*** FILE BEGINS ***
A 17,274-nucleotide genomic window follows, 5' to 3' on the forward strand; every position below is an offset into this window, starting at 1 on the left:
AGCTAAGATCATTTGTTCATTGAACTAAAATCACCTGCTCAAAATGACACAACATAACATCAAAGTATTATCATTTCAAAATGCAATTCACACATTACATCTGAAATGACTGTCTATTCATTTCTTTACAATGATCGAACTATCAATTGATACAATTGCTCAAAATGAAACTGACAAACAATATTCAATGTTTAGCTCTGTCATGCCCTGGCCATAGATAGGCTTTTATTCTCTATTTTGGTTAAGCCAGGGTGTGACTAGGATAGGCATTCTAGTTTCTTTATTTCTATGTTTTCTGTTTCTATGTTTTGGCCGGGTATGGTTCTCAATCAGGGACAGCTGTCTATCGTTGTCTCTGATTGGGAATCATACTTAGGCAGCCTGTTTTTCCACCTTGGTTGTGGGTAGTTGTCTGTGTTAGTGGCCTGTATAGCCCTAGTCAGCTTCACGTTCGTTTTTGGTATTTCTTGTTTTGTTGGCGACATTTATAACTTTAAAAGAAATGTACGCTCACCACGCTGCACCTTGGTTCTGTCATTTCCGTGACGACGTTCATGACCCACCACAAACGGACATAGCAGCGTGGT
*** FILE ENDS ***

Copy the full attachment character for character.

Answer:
A 17,274-nucleotide genomic window follows, 5' to 3' on the forward strand; every position below is an offset into this window, starting at 1 on the left:
AGCTAAGATCATTTGTTCATTGAACTAAAATCACCTGCTCAAAATGACACAACATAACATCAAAGTATTATCATTTCAAAATGCAATTCACACATTACATCTGAAATGACTGTCTATTCATTTCTTTACAATGATCGAACTATCAATTGATACAATTGCTCAAAATGAAACTGACAAACAATATTCAATGTTTAGCTCTGTCATGCCCTGGCCATAGATAGGCTTTTATTCTCTATTTTGGTTAAGCCAGGGTGTGACTAGGATAGGCATTCTAGTTTCTTTATTTCTATGTTTTCTGTTTCTATGTTTTGGCCGGGTATGGTTCTCAATCAGGGACAGCTGTCTATCGTTGTCTCTGATTGGGAATCATACTTAGGCAGCCTGTTTTTCCACCTTGGTTGTGGGTAGTTGTCTGTGTTAGTGGCCTGTATAGCCCTAGTCAGCTTCACGTTCGTTTTTGGTATTTCTTGTTTTGTTGGCGACATTTATAACTTTAAAAGAAATGTACGCTCACCACGCTGCACCTTGGTTCTGTCATTTCCGTGACGACGTTCATGACCCACCACAAACGGACATAGCAGCGTGGT